Twenty-eight years ago, just days before Law Day in 1990, a justice on the state’s top court told a group of lawyers about a concerning trend.
A handful of cases pending in circuit court are challenging the Illinois Department of Public Health’s reluctance to expand legal access to marijuana for medical purposes.
By the end of 2017, Democratic attorneys general in 22 states and three U.S. territories had jointly sued the Trump administration 35 times, a record that has some academics and former attorneys general worried that a state office with nonpartisan interests is becoming a polarizing force.
When Iraq combat veteran Daniel Paul Jabs petitioned the Illinois Department of Public Health in February 2015 to add post-traumatic stress disorder to the approved condition list for medical cannabis, he submitted his military records, five medical journal articles and his diagnosis of the “panic attacks, flashbacks, nightmares, intrusive memories, hyper-sensitivity to light and noise, over reactive startle responses” and other symptoms that make up his particular form of PTSD.
A timeline lists key dates in the evolution of the 14th Amendment, from voting rights to civil rights to marriage rights.
Bar Leaders Laud Law Day
Since it was founded in 1990 by a handful of Arab American attorneys, the Arab American Bar Association of Illinois (AABAR) has continually strived to serve the public and our community.
August will mark the first full year of existence for the Assyrian American Bar Association … and what a fantastic inaugural year it has been.
Founded in 1934, the Decalogue Society of Lawyers is the oldest continually functioning Jewish bar association in the United States. Decalogue maintains a broad range of programs to benefit its members, the Jewish community, the legal community, and the general public.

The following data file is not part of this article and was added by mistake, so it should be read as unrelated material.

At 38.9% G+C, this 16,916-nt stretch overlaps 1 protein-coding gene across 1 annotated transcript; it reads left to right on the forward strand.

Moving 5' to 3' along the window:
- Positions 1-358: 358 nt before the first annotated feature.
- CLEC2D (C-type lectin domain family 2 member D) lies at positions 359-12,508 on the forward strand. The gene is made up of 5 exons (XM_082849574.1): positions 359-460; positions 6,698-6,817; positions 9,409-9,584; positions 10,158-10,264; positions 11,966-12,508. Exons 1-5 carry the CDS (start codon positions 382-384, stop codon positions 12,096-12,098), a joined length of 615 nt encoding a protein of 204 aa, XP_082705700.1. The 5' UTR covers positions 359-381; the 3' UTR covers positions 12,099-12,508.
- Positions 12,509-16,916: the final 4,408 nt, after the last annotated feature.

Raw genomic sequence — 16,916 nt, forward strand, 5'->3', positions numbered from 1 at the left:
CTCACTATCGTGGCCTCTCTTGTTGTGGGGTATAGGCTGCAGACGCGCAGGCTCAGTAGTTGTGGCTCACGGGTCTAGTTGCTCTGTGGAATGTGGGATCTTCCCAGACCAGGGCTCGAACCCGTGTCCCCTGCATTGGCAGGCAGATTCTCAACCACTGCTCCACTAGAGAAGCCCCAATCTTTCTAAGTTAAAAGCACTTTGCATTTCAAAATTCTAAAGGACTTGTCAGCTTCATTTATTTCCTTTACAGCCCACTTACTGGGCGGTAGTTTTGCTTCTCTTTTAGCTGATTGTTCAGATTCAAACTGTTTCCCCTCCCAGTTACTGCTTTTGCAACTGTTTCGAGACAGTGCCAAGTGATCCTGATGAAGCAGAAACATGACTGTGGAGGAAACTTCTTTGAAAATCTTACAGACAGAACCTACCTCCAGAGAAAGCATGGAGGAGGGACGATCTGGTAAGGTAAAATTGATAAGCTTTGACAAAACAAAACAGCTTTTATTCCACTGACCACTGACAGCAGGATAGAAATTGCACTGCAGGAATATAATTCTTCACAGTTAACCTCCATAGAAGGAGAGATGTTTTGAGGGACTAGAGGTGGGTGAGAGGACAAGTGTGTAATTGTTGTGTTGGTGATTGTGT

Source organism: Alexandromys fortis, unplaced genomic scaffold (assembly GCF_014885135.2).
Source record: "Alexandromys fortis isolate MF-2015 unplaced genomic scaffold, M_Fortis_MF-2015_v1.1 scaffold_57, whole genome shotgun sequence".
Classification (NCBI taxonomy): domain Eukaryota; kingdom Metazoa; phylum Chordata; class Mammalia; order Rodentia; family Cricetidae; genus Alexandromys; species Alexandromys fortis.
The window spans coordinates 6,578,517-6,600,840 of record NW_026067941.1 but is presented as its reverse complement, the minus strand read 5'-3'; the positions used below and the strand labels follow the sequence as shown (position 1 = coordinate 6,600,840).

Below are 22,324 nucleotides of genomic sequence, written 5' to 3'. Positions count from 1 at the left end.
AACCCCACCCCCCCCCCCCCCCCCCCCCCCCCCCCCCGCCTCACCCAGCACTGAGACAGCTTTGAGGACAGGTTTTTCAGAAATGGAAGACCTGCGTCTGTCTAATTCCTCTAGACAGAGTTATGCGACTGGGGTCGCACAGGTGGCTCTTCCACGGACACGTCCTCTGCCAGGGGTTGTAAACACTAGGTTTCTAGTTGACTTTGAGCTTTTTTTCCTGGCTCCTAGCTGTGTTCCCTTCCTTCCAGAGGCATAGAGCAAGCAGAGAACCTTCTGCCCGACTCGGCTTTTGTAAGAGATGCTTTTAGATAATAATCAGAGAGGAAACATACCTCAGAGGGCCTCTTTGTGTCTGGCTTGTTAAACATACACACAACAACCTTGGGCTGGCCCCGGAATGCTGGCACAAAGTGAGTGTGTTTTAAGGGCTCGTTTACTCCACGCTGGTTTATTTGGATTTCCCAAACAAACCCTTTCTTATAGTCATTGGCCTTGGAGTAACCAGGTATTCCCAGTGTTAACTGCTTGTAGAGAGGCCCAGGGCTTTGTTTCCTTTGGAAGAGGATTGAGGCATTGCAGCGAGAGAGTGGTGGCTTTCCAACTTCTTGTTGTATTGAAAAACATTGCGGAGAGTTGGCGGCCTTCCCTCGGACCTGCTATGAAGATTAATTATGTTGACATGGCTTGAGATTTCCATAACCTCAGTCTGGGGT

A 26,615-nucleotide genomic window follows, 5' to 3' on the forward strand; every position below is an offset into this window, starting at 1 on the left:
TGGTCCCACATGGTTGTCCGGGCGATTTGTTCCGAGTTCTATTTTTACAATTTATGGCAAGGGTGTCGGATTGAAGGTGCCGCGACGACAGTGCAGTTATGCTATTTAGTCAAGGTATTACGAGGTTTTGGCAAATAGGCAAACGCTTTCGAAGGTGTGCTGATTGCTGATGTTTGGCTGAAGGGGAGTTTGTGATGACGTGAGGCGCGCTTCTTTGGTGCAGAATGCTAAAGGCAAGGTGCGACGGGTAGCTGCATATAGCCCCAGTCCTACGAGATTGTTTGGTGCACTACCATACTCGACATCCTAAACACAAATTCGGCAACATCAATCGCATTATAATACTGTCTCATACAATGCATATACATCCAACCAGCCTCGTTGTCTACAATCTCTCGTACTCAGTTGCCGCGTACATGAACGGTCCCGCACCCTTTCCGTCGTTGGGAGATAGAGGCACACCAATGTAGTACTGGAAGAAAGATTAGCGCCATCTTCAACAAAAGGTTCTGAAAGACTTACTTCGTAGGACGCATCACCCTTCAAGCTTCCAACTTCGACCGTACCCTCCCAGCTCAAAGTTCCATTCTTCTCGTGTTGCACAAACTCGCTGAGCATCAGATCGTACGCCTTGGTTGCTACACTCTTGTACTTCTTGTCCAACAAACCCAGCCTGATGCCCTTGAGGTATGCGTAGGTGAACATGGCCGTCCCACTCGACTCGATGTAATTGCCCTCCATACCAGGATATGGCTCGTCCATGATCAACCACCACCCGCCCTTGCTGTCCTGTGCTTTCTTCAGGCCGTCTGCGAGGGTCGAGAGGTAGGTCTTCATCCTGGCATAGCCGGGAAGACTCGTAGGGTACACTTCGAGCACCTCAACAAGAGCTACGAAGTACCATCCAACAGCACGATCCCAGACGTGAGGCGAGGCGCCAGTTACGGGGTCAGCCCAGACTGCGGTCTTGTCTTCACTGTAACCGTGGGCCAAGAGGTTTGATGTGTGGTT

As we celebrate another Law Day in Illinois, we also celebrate the 200th anniversary of our state’s admission to the United States.
As I look back on the past year, it has been my privilege to lead the Illinois State Bar Association as we work to address issues that are significant to Illinois’ attorneys, judges and citizens.
As my year as president of the Justinian Society winds down, I have had a chance to reflect on the overwhelming support I have received from so many of you during this wonderful journey.
We’ve got plenty of patriotic days on our calendar, most anchored to a person or a document. July 4 marks the signing of the Declaration of Independence. There’s also Constitution Day on Sept. 17, and even Bill of Rights Day on Dec. 15.
Thirty years ago, a handful of lawyers saw a need to unite the LGBTQ legal community and they responded by forming the Lesbian and Gay Bar Association of Chicago.
At our best, lawyers can serve as the bridge between injustice and justice. At our noblest, we are the first responders for the underserved and underprivileged, those who are indigent, don’t have money and can be easily taken advantage of by unscrupulous businesses, landlords and others who hold society’s cards.
Since last May, The Chicago Bar Association’s primary initiative has been helping the community on the overwhelming issues of gun violence and mental health.
I think as a society looking to the past is important to shape our future. In 1958, President Dwight D. Eisenhower declared May 1 as Law Day. This day is to recognize how law provides the foundation to our country and to our society.